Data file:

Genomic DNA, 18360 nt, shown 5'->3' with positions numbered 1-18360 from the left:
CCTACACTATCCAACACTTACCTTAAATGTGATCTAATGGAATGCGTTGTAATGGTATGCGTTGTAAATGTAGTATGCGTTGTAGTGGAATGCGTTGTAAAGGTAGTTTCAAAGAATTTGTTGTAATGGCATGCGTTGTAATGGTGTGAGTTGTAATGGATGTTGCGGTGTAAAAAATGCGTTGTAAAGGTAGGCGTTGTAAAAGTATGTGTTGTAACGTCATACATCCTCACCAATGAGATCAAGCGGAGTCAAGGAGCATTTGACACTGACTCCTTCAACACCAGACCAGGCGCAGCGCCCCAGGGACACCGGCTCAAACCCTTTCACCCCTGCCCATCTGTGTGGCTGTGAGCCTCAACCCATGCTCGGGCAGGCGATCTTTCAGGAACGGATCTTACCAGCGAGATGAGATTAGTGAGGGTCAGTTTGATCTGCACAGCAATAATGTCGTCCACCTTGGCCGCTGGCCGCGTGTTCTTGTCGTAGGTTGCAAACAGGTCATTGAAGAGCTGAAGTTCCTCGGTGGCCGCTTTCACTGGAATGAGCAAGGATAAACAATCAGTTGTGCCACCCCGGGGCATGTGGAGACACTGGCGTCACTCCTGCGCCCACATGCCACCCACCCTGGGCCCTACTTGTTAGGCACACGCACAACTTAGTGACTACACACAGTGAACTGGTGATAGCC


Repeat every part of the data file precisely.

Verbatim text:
Genomic DNA, 18360 nt, shown 5'->3' with positions numbered 1-18360 from the left:
CCTACACTATCCAACACTTACCTTAAATGTGATCTAATGGAATGCGTTGTAATGGTATGCGTTGTAAATGTAGTATGCGTTGTAGTGGAATGCGTTGTAAAGGTAGTTTCAAAGAATTTGTTGTAATGGCATGCGTTGTAATGGTGTGAGTTGTAATGGATGTTGCGGTGTAAAAAATGCGTTGTAAAGGTAGGCGTTGTAAAAGTATGTGTTGTAACGTCATACATCCTCACCAATGAGATCAAGCGGAGTCAAGGAGCATTTGACACTGACTCCTTCAACACCAGACCAGGCGCAGCGCCCCAGGGACACCGGCTCAAACCCTTTCACCCCTGCCCATCTGTGTGGCTGTGAGCCTCAACCCATGCTCGGGCAGGCGATCTTTCAGGAACGGATCTTACCAGCGAGATGAGATTAGTGAGGGTCAGTTTGATCTGCACAGCAATAATGTCGTCCACCTTGGCCGCTGGCCGCGTGTTCTTGTCGTAGGTTGCAAACAGGTCATTGAAGAGCTGAAGTTCCTCGGTGGCCGCTTTCACTGGAATGAGCAAGGATAAACAATCAGTTGTGCCACCCCGGGGCATGTGGAGACACTGGCGTCACTCCTGCGCCCACATGCCACCCACCCTGGGCCCTACTTGTTAGGCACACGCACAACTTAGTGACTACACACAGTGAACTGGTGATAGCC